If you are like most Parkside’s residents, you might have wondered what a small two-and-a-half story brick house is doing on top of a hill, across Girard Avenue from the Philadelphia Zoo in Fairmount Park.
“You see it all the time, but you also don’t see it,” said Michael Burch, creator and publisher of a community newspaper called the Parkside Journal, of the Letitia House. “People might have heard of the Letitia Walk because it’s right on the trolley stop, and still never connected it with the house.”
The Letitia House was once believed to be built for, and named after, William Penn’s daughter, Letitia Penn. It was moved from its original location near 2nd and Chestnut for the 1876 Centennial Exhibition. According to historians, it was built between 1713-1715 for Thomas Chalkley, and even if neither the founder nor his daughter ever stepped foot in it, it is still an historic house.
The building went through a $600,000 exterior restoration in 2013, funded by the city’s capital budget, including a geothermal heating and cooling system. After that, Philadelphia Parks and Recreation expected to find a tenant for the vacant property, but no one showed interest until this year.
“It’s a little jewel, but it’s a difficult building,” said Lucy Strackhouse, senior director of Preservation and Project Management for Fairmount Park Conservancy, which has the ability to leas property in Fairmount Park for the city. “Access is difficult, and it’s not as well connected to the street or to the park. And it’s only 1,200 square feet.”
That was not a problem for the Centennial Parkside Community Development Corporation, which was looking for an affordable location for its headquarters and submitted an expression of interest in early Spring. Their dream is to transform this little house in a hub for the community.
“This is perfect, really perfect,” said L. Jean Mitchell, financial secretary from Centennial Parkside CDC, entering the house, envisioning the organization’s future there. “This is the receptionist area, here we will have a small kitchenette, and this will be the board room, and upstairs we’ll have our offices.”
To activate the one-acre property around the house, Centennial Parkside is partnering with the Philadelphia Horticultural Society and the LandHeath Institute to create a community garden. Mitchell, who is a planner by profession and works at the University of Pennsylvania’s health system, wants to fight the neighborhood’s high asthma levels with exercise classes in the park and affordable farmer’s markets to promote healthy eating. The CDC is also planning movie and jazz nights.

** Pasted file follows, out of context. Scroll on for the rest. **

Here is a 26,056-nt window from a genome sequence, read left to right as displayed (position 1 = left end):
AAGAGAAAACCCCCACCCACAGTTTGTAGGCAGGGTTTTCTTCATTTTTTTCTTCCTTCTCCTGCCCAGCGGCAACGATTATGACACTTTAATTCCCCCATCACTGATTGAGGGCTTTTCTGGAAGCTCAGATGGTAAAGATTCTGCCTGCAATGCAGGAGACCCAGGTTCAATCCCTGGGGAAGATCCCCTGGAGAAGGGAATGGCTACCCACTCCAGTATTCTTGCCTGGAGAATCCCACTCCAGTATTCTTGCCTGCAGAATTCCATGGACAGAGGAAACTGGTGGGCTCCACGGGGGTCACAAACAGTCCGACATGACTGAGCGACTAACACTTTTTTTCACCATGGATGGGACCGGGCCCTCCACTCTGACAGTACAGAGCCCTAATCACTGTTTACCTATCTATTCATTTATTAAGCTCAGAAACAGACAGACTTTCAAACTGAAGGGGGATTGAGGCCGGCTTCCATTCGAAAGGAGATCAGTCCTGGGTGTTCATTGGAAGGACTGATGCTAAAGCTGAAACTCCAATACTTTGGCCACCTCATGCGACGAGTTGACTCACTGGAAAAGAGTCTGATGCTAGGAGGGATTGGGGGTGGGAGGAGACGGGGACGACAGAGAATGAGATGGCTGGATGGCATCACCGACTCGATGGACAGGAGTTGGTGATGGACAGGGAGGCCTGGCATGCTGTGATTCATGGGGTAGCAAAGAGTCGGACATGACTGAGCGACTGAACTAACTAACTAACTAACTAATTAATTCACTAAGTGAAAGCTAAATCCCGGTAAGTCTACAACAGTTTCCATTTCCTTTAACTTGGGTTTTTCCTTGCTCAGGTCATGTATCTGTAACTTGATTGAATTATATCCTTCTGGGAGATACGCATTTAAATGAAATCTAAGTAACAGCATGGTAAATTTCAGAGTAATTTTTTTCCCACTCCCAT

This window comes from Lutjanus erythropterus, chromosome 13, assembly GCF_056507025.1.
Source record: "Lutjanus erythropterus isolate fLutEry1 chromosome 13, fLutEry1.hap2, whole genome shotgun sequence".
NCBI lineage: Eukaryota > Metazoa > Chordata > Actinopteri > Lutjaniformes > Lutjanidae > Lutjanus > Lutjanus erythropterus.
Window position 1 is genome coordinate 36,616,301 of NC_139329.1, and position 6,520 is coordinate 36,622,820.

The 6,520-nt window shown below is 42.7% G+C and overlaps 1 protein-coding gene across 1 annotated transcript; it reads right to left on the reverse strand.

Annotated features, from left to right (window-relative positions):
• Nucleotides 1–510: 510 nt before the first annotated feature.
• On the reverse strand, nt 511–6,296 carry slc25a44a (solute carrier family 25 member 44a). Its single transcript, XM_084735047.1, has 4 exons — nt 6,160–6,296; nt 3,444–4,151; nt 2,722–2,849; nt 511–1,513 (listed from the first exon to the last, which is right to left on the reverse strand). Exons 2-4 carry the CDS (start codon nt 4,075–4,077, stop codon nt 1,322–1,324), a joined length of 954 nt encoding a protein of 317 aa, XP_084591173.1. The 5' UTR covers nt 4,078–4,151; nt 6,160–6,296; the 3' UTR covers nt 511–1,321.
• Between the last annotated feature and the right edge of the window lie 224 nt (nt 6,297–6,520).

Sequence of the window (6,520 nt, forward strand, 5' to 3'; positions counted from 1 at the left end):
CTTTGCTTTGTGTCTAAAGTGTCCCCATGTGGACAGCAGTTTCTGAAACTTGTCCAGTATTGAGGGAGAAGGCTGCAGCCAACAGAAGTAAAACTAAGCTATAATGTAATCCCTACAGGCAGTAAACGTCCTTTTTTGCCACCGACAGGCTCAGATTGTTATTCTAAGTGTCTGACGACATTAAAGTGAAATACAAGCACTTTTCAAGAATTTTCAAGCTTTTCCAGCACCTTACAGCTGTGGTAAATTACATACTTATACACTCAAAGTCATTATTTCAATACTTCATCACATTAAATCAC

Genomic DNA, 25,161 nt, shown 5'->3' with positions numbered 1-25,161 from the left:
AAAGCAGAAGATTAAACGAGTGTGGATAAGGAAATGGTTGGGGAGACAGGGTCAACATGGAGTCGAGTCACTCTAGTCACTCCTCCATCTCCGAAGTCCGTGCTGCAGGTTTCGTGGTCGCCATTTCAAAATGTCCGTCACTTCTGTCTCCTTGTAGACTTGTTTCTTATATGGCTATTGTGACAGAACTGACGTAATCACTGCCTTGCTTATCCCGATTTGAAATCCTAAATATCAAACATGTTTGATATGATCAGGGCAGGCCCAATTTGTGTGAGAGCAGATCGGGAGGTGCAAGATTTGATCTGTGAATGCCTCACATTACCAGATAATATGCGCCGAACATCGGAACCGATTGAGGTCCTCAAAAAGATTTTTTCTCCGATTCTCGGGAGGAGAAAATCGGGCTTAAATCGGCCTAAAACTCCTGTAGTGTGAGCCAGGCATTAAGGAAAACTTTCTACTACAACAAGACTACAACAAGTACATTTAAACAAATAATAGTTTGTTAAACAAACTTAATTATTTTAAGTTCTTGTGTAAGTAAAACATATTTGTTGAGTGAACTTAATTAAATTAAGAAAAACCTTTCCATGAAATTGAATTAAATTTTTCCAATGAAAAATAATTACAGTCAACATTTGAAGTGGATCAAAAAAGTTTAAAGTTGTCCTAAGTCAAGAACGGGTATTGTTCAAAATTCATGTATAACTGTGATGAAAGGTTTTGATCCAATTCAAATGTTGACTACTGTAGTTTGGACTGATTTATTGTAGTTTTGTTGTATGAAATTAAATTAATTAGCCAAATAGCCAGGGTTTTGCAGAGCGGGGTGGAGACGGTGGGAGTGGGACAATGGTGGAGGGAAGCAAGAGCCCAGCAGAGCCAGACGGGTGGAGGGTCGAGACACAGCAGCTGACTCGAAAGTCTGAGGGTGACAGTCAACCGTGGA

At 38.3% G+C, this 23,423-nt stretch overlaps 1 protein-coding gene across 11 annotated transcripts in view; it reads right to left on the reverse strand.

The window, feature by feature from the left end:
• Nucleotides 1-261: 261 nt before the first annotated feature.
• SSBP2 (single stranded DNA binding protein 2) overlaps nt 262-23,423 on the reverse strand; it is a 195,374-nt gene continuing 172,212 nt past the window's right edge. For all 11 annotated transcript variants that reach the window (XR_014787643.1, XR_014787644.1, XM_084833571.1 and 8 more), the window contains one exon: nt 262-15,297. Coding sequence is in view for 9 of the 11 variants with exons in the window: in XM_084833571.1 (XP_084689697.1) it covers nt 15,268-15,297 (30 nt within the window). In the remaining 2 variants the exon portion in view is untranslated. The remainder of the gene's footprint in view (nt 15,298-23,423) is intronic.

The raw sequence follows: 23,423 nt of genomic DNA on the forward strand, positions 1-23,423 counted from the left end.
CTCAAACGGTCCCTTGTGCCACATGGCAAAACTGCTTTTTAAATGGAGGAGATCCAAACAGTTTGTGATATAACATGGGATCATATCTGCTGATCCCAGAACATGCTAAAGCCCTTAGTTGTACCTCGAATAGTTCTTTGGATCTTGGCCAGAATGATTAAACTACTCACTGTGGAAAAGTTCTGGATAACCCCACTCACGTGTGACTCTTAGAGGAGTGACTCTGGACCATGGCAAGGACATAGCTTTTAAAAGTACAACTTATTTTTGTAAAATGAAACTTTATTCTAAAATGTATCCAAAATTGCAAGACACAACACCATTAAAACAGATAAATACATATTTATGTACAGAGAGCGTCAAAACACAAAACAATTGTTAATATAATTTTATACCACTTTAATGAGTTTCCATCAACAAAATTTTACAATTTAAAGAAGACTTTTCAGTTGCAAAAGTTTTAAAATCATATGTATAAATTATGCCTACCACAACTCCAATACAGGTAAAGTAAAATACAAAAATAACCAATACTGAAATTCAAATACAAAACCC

“A hundred years from now, when people tell the story of the Letitia House, we, Centennial Parkside, will be part of that. And I’m hopeful that the story will be told that we did great things for the community,” Mitchell said.
Strackhouse anticipates Centennial Parkside CDC will sign a lease with Fairmount Park Conservancy this month, for a likely five-year term. While the house is in sound condition, it needs work. A Technical Design and Review Committee, comprised of the Conservancy, Parks and Recreation and other city staff, will help shape plans for interior restoration. A pending Creative Communities grant from the William Penn Foundation for a hoped-for $75,000 would help pay for the renovations, which are estimated to cost $60,000 and $80,000. The CDC is trying to raise an extra $10,000. Mitchell said, and the hope is to start construction in December and open in April or May next year.
“This is a complement to what we are doing, and it’s a gift to us have the CDC take on this project, and have all this volunteer time and raise all this money, for this particular building,” Strackhouse said.
The Fairmount Park Conservancy has been working with the Parkside community, Philadelphia Parks and Recreation, and Studio Bryan Hanes to design Centennial Commons, a project that tries to connect the Parkside neighborhood with the Park. The $7 million plan will be breaking ground in the coming months, according to Strackhouse, with the Parkside Edge project on Parkside Avenue that will provide rain gardens and benches. A second phase, envisions a youth area near to Kelly Pool with a children playground and a skating loop. The Conservancy is also planning on better signage and a cultural map that links all the historic houses.
“There are so many wonderful things going on [on the park], but you can’t always see them, and a lot of people say ‘I didn’t even know that was there’,” Strackhouse said.
New signs, better access, and community programs are expected to change the Letitia House’s story starting next spring.